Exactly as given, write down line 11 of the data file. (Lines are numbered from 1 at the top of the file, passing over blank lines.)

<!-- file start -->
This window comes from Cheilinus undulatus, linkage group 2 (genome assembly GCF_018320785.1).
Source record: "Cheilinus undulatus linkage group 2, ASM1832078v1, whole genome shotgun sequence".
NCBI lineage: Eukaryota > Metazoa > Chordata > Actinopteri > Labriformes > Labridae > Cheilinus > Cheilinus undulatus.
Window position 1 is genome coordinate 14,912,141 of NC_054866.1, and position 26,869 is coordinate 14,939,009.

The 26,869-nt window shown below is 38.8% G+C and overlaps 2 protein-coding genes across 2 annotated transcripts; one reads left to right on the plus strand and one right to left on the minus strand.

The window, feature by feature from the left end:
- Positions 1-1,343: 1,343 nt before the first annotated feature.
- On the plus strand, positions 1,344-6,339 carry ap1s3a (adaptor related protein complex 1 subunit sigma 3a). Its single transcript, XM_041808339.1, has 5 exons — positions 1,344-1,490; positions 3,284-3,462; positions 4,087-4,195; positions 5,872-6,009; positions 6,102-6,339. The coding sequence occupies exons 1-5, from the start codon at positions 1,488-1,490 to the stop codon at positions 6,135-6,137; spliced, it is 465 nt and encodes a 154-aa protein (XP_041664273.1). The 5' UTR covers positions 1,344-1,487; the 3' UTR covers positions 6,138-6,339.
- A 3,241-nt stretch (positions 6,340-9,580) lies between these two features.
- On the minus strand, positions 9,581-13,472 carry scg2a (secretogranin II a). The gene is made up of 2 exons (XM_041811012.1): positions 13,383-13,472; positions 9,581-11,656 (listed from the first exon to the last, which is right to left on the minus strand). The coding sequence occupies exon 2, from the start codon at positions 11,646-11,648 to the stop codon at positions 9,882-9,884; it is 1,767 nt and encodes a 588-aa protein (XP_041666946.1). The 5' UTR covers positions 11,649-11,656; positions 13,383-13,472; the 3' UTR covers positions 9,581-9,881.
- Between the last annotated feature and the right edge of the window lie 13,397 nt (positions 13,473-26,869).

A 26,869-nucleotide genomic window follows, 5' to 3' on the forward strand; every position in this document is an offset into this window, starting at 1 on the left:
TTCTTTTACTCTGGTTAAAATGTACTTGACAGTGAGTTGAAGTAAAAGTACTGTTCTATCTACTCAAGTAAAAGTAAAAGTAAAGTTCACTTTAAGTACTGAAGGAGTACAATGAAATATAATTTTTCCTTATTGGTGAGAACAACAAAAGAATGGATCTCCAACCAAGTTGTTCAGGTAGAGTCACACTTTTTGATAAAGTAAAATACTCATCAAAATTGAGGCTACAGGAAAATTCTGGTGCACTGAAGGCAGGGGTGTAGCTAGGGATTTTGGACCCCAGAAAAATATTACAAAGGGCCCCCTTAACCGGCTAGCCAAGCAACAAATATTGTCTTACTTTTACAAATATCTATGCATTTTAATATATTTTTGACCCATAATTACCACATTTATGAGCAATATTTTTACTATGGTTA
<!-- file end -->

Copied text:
- Between the last annotated feature and the right edge of the window lie 13,397 nt (positions 13,473-26,869).